On July 22, 2005, Special Forces Colonel Patrick Lang said before a congressional committee that, as a result of the exposure of Valerie Plame, our ability to know when terrorists would "carry 10-pound bags of explosive in subway stations" would "go right down the drain." The media never reported this. Instead it was busy chasing the White House spin that Plame was not a covert agent. It was crucial to the White House that Plame's job description be fogged up. Even on the right, there was speculation that this was one scandal from which the Bush administration would not recover.
Playing hardball with critics like Joe Wilson, Plame's husband, was one thing. Exposing an undercover informant network was another. Although many details about Plame's career are still classified, we know her job consisted mainly of detecting the movement of weapons of mass destruction. If she was only a bureaucrat, why would a Special Forces Colonel, Middle East specialist, and professor of Arabic like Lang sit before a committee and say that Plame's unmasking was an "assault" on our ability to prevent terrorist attack?
So how about a replay of that scrimmage? After all, it only involves our safety from attack, according to Colonel Lang. The focus in the Plame Affair was always political payback to Wilson and all the Nigerian yellowcake stuff. So what? This is Washington. Payback is everything. The focus was never how, within hours of her exposure, every hostile intelligence service in the world had run Plame's name through its databases. That would include Pakistan's Inter-Services Intelligence, which we know is shot through with Al Qaeda sympathizers.
The snap! Plame betrayed by someone in Cheney's office, maybe on orders from Cheney, as payback to Wilson for exposing a lie. Fumble: Plame's job turns out to be weapons of mass destruction. Spread the word that Wilson gave John Kerry a campaign donation, and that Plame had an office at CIA headquarters. She was a paper pusher! At all costs make people forget she spent nearly 30 years as the most secret kind of operative, a non-official cover (NOC), which basically means the government can deny your existence if you are killed.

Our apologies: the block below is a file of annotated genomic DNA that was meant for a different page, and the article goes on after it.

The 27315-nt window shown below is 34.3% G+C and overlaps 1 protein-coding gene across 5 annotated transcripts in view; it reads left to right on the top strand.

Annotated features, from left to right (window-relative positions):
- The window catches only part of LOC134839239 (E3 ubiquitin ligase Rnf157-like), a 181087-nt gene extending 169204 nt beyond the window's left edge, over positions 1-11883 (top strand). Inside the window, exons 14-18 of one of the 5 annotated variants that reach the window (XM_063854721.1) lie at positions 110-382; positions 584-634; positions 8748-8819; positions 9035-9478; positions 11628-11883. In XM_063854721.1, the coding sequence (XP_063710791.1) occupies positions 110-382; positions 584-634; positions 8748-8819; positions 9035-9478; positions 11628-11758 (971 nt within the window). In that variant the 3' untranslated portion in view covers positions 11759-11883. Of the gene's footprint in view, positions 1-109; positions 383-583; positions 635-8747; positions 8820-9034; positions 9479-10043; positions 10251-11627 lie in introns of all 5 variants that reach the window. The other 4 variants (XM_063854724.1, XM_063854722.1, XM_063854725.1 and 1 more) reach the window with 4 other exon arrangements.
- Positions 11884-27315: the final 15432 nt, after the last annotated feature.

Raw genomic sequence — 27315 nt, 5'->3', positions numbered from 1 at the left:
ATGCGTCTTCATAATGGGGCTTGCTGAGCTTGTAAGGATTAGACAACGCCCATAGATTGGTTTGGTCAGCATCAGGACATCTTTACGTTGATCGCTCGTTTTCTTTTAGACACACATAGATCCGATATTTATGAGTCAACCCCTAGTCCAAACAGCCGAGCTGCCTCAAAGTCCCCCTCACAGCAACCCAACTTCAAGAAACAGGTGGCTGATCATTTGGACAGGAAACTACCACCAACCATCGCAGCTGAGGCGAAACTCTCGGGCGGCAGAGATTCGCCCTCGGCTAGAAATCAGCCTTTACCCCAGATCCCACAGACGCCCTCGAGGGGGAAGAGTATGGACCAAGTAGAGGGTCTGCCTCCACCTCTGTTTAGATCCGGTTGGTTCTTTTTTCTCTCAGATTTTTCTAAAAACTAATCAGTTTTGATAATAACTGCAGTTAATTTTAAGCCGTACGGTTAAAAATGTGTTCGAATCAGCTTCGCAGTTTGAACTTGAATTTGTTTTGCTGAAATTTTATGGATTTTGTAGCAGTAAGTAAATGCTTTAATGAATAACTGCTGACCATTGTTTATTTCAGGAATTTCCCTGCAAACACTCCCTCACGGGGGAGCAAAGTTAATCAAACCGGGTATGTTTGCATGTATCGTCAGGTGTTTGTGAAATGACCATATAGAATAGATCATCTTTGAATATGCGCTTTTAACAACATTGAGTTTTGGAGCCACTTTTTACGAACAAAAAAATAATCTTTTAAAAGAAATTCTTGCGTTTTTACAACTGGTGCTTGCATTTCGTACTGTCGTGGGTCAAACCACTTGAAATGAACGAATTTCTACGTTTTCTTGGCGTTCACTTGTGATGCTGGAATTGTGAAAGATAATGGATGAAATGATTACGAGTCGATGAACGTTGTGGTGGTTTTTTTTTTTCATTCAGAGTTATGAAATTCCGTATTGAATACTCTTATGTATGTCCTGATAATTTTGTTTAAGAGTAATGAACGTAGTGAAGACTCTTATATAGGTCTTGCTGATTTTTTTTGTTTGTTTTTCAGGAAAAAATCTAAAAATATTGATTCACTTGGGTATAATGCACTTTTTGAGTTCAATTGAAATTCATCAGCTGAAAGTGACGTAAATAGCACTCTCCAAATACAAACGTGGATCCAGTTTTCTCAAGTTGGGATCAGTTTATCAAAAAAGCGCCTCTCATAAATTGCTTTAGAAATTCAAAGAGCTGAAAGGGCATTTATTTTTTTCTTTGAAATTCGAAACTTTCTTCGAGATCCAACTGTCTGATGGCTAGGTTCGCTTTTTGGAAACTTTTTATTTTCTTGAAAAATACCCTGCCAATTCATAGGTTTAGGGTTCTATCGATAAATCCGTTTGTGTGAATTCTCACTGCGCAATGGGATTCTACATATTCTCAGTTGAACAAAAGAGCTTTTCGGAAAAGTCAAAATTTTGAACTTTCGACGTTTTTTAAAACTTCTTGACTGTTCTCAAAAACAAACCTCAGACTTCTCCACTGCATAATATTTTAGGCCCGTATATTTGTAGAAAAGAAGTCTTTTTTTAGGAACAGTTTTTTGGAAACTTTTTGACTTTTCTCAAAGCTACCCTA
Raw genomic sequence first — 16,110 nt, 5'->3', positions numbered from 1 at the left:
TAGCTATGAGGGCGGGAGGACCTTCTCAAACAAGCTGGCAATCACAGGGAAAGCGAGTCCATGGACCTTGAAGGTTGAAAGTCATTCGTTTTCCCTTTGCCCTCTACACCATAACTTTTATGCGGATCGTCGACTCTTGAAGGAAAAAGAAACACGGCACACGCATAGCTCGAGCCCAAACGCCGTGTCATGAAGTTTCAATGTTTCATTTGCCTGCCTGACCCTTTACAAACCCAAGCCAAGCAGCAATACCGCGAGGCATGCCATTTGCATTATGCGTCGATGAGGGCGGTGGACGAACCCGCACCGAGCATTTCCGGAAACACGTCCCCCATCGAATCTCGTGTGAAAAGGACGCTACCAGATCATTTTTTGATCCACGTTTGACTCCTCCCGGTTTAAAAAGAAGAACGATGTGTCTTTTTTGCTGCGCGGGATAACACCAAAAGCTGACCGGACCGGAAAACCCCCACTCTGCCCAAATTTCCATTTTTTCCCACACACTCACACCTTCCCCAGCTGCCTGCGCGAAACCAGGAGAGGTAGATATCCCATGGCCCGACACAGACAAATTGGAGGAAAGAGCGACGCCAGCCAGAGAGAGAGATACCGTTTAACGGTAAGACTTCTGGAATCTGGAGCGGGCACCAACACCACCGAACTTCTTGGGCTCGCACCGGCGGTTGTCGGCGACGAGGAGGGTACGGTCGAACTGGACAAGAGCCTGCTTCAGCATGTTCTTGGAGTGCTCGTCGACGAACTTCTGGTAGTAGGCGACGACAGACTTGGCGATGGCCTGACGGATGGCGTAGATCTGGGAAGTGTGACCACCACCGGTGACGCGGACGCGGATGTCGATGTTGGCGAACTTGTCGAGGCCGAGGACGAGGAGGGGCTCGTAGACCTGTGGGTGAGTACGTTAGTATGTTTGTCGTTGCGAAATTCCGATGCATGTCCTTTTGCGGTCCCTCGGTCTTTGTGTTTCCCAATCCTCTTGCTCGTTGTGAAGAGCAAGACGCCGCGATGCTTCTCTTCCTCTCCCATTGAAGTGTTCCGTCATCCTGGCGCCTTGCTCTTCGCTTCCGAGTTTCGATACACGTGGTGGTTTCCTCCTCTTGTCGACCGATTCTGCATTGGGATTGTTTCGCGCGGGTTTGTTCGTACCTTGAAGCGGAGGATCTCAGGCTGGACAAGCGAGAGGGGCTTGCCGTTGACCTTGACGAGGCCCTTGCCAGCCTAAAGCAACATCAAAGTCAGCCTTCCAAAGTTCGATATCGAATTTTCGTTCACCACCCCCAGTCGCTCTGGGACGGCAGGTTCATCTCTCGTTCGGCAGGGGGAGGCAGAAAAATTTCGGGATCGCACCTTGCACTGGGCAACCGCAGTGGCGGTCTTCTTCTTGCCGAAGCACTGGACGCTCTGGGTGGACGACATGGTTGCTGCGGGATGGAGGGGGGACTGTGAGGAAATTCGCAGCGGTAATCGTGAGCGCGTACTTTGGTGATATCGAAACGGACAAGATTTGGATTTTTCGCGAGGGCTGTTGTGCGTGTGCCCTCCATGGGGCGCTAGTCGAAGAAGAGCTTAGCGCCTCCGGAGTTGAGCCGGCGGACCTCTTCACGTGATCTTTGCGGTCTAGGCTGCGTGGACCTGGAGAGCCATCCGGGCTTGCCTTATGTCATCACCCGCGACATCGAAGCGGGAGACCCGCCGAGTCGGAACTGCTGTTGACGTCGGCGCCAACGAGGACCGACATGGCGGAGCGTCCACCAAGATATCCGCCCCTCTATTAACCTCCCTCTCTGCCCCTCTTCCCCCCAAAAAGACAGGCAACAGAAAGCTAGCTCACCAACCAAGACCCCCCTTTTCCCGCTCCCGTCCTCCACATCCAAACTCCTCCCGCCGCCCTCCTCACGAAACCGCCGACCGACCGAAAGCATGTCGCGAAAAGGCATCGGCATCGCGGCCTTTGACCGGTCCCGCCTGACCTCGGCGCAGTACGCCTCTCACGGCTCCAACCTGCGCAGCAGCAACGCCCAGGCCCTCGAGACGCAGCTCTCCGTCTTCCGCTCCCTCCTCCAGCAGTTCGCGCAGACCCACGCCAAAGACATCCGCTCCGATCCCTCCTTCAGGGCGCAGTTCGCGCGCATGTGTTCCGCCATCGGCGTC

Recovery. That was very, very close.
The White House spin machine is good at seizing on something which, in logic, is called "irrelevant." Like a campaign donation to Kerry, and building it into something that has nothing to do with the price of eggs in China. Why are we talking about John Kerry? Did Plame have undercover networks, yes or no?
Special Prosecutor Pat Fitzgerald referred to "national security" no less than three times in his first press conference on Plame. Inexplicably, he settled on the lower charge of violation of the Intelligence Identity Act, rather than the higher charge of treason.
Colonel Lang spoke of a violation of "trust" which spread like a "shockwave" among the foreigners who had worked with Plame. When she was exposed, they were exposed too. The message to those who would help us against our enemies was: the Americans cannot be trusted to protect their informants. How can you help people like these?
Bush's pardon of Libby sent the bigger message: partisan politics trumps everything for Americans. It even trumps their own safety. The Founders pondered outlawing political parties. They feared that parties could blind people to the difference between what's good for the party, and what's good for the country.
The pardon of Libby means old Scooter has no incentive to talk about really happened, to save his own rear end.
Now that powerful Florida congressman Robert Wexler has called for impeachment hearings to begin "immediately" against Cheney, let's hope people start to see the difference between party and country. And that Cheney's chickens have come home to roost. By its inaction on impeachment, Congress is rapidly becoming complicit in the crimes of Dick Cheney.